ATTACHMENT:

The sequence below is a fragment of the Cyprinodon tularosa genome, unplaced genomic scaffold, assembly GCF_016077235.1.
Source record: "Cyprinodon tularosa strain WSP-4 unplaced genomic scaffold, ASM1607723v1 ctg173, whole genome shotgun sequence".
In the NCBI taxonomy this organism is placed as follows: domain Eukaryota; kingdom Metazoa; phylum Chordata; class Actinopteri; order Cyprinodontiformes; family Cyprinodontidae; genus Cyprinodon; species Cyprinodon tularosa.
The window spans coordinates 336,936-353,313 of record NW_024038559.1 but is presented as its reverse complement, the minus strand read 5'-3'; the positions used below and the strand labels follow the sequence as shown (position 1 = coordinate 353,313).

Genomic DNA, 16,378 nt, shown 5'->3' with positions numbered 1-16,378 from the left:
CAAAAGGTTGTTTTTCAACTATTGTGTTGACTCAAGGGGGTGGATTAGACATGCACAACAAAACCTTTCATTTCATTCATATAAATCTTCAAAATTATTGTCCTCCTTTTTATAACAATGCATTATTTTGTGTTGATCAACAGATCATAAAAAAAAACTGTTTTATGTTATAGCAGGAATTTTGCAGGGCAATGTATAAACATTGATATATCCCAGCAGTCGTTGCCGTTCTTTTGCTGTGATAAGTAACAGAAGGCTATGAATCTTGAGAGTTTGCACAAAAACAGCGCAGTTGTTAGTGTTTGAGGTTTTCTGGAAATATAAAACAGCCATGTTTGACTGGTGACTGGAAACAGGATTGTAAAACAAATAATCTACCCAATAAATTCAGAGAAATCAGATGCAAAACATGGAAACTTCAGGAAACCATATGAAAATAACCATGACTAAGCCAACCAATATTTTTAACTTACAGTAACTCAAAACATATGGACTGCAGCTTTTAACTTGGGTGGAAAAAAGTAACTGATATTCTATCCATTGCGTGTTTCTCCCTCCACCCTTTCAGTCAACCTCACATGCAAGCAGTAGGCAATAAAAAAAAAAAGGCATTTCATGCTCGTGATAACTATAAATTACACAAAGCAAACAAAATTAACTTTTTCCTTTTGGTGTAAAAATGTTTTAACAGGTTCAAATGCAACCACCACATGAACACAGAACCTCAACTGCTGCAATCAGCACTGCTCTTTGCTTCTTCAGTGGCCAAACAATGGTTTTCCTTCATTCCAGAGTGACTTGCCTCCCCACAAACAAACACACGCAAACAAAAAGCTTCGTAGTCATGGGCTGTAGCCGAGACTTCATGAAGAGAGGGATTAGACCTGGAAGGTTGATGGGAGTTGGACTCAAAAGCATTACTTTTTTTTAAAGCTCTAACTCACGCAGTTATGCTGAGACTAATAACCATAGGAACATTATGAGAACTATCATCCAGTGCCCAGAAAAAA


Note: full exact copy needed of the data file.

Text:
The sequence below is a fragment of the Cyprinodon tularosa genome, unplaced genomic scaffold, assembly GCF_016077235.1.
Source record: "Cyprinodon tularosa strain WSP-4 unplaced genomic scaffold, ASM1607723v1 ctg173, whole genome shotgun sequence".
In the NCBI taxonomy this organism is placed as follows: domain Eukaryota; kingdom Metazoa; phylum Chordata; class Actinopteri; order Cyprinodontiformes; family Cyprinodontidae; genus Cyprinodon; species Cyprinodon tularosa.
The window spans coordinates 336,936-353,313 of record NW_024038559.1 but is presented as its reverse complement, the minus strand read 5'-3'; the positions used below and the strand labels follow the sequence as shown (position 1 = coordinate 353,313).

Genomic DNA, 16,378 nt, shown 5'->3' with positions numbered 1-16,378 from the left:
CAAAAGGTTGTTTTTCAACTATTGTGTTGACTCAAGGGGGTGGATTAGACATGCACAACAAAACCTTTCATTTCATTCATATAAATCTTCAAAATTATTGTCCTCCTTTTTATAACAATGCATTATTTTGTGTTGATCAACAGATCATAAAAAAAAACTGTTTTATGTTATAGCAGGAATTTTGCAGGGCAATGTATAAACATTGATATATCCCAGCAGTCGTTGCCGTTCTTTTGCTGTGATAAGTAACAGAAGGCTATGAATCTTGAGAGTTTGCACAAAAACAGCGCAGTTGTTAGTGTTTGAGGTTTTCTGGAAATATAAAACAGCCATGTTTGACTGGTGACTGGAAACAGGATTGTAAAACAAATAATCTACCCAATAAATTCAGAGAAATCAGATGCAAAACATGGAAACTTCAGGAAACCATATGAAAATAACCATGACTAAGCCAACCAATATTTTTAACTTACAGTAACTCAAAACATATGGACTGCAGCTTTTAACTTGGGTGGAAAAAAGTAACTGATATTCTATCCATTGCGTGTTTCTCCCTCCACCCTTTCAGTCAACCTCACATGCAAGCAGTAGGCAATAAAAAAAAAAAGGCATTTCATGCTCGTGATAACTATAAATTACACAAAGCAAACAAAATTAACTTTTTCCTTTTGGTGTAAAAATGTTTTAACAGGTTCAAATGCAACCACCACATGAACACAGAACCTCAACTGCTGCAATCAGCACTGCTCTTTGCTTCTTCAGTGGCCAAACAATGGTTTTCCTTCATTCCAGAGTGACTTGCCTCCCCACAAACAAACACACGCAAACAAAAAGCTTCGTAGTCATGGGCTGTAGCCGAGACTTCATGAAGAGAGGGATTAGACCTGGAAGGTTGATGGGAGTTGGACTCAAAAGCATTACTTTTTTTTAAAGCTCTAACTCACGCAGTTATGCTGAGACTAATAACCATAGGAACATTATGAGAACTATCATCCAGTGCCCAGAAAAAA